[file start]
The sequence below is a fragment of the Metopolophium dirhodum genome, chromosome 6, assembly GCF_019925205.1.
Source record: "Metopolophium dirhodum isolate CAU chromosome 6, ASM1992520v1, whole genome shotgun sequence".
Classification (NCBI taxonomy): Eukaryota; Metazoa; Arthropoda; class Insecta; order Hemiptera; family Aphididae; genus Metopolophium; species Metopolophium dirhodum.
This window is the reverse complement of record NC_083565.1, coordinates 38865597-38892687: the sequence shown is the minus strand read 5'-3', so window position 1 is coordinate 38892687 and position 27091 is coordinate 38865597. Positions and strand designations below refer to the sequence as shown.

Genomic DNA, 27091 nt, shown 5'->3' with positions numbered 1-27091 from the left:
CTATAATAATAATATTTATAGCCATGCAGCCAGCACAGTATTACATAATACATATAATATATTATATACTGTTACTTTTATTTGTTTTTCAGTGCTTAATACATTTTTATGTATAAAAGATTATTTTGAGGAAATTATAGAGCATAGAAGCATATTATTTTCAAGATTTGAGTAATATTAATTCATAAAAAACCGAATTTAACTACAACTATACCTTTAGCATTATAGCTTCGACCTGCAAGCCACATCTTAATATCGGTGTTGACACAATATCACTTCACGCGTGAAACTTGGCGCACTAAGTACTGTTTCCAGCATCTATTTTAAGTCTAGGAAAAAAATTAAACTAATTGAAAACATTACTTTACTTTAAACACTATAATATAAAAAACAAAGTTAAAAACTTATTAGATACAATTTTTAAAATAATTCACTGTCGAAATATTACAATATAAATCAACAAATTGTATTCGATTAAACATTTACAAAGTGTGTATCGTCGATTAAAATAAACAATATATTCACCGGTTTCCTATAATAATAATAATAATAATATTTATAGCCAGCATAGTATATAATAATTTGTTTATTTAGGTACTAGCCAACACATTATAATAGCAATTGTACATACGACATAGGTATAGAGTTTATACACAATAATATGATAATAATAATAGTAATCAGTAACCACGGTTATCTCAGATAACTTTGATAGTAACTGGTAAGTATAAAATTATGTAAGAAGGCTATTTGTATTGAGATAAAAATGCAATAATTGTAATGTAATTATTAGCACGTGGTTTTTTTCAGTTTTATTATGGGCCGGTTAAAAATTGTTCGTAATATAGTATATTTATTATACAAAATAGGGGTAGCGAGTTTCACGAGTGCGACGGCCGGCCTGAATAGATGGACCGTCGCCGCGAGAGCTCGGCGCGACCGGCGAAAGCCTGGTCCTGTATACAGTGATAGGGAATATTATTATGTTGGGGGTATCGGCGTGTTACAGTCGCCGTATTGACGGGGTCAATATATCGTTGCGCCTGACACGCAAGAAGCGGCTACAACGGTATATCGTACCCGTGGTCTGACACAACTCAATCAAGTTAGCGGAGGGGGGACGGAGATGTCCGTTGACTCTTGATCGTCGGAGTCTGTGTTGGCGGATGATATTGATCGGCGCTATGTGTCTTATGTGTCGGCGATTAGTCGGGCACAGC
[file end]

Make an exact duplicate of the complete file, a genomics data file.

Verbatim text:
The sequence below is a fragment of the Metopolophium dirhodum genome, chromosome 6, assembly GCF_019925205.1.
Source record: "Metopolophium dirhodum isolate CAU chromosome 6, ASM1992520v1, whole genome shotgun sequence".
Classification (NCBI taxonomy): Eukaryota; Metazoa; Arthropoda; class Insecta; order Hemiptera; family Aphididae; genus Metopolophium; species Metopolophium dirhodum.
This window is the reverse complement of record NC_083565.1, coordinates 38865597-38892687: the sequence shown is the minus strand read 5'-3', so window position 1 is coordinate 38892687 and position 27091 is coordinate 38865597. Positions and strand designations below refer to the sequence as shown.

Genomic DNA, 27091 nt, shown 5'->3' with positions numbered 1-27091 from the left:
CTATAATAATAATATTTATAGCCATGCAGCCAGCACAGTATTACATAATACATATAATATATTATATACTGTTACTTTTATTTGTTTTTCAGTGCTTAATACATTTTTATGTATAAAAGATTATTTTGAGGAAATTATAGAGCATAGAAGCATATTATTTTCAAGATTTGAGTAATATTAATTCATAAAAAACCGAATTTAACTACAACTATACCTTTAGCATTATAGCTTCGACCTGCAAGCCACATCTTAATATCGGTGTTGACACAATATCACTTCACGCGTGAAACTTGGCGCACTAAGTACTGTTTCCAGCATCTATTTTAAGTCTAGGAAAAAAATTAAACTAATTGAAAACATTACTTTACTTTAAACACTATAATATAAAAAACAAAGTTAAAAACTTATTAGATACAATTTTTAAAATAATTCACTGTCGAAATATTACAATATAAATCAACAAATTGTATTCGATTAAACATTTACAAAGTGTGTATCGTCGATTAAAATAAACAATATATTCACCGGTTTCCTATAATAATAATAATAATAATATTTATAGCCAGCATAGTATATAATAATTTGTTTATTTAGGTACTAGCCAACACATTATAATAGCAATTGTACATACGACATAGGTATAGAGTTTATACACAATAATATGATAATAATAATAGTAATCAGTAACCACGGTTATCTCAGATAACTTTGATAGTAACTGGTAAGTATAAAATTATGTAAGAAGGCTATTTGTATTGAGATAAAAATGCAATAATTGTAATGTAATTATTAGCACGTGGTTTTTTTCAGTTTTATTATGGGCCGGTTAAAAATTGTTCGTAATATAGTATATTTATTATACAAAATAGGGGTAGCGAGTTTCACGAGTGCGACGGCCGGCCTGAATAGATGGACCGTCGCCGCGAGAGCTCGGCGCGACCGGCGAAAGCCTGGTCCTGTATACAGTGATAGGGAATATTATTATGTTGGGGGTATCGGCGTGTTACAGTCGCCGTATTGACGGGGTCAATATATCGTTGCGCCTGACACGCAAGAAGCGGCTACAACGGTATATCGTACCCGTGGTCTGACACAACTCAATCAAGTTAGCGGAGGGGGGACGGAGATGTCCGTTGACTCTTGATCGTCGGAGTCTGTGTTGGCGGATGATATTGATCGGCGCTATGTGTCTTATGTGTCGGCGATTAGTCGGGCACAGC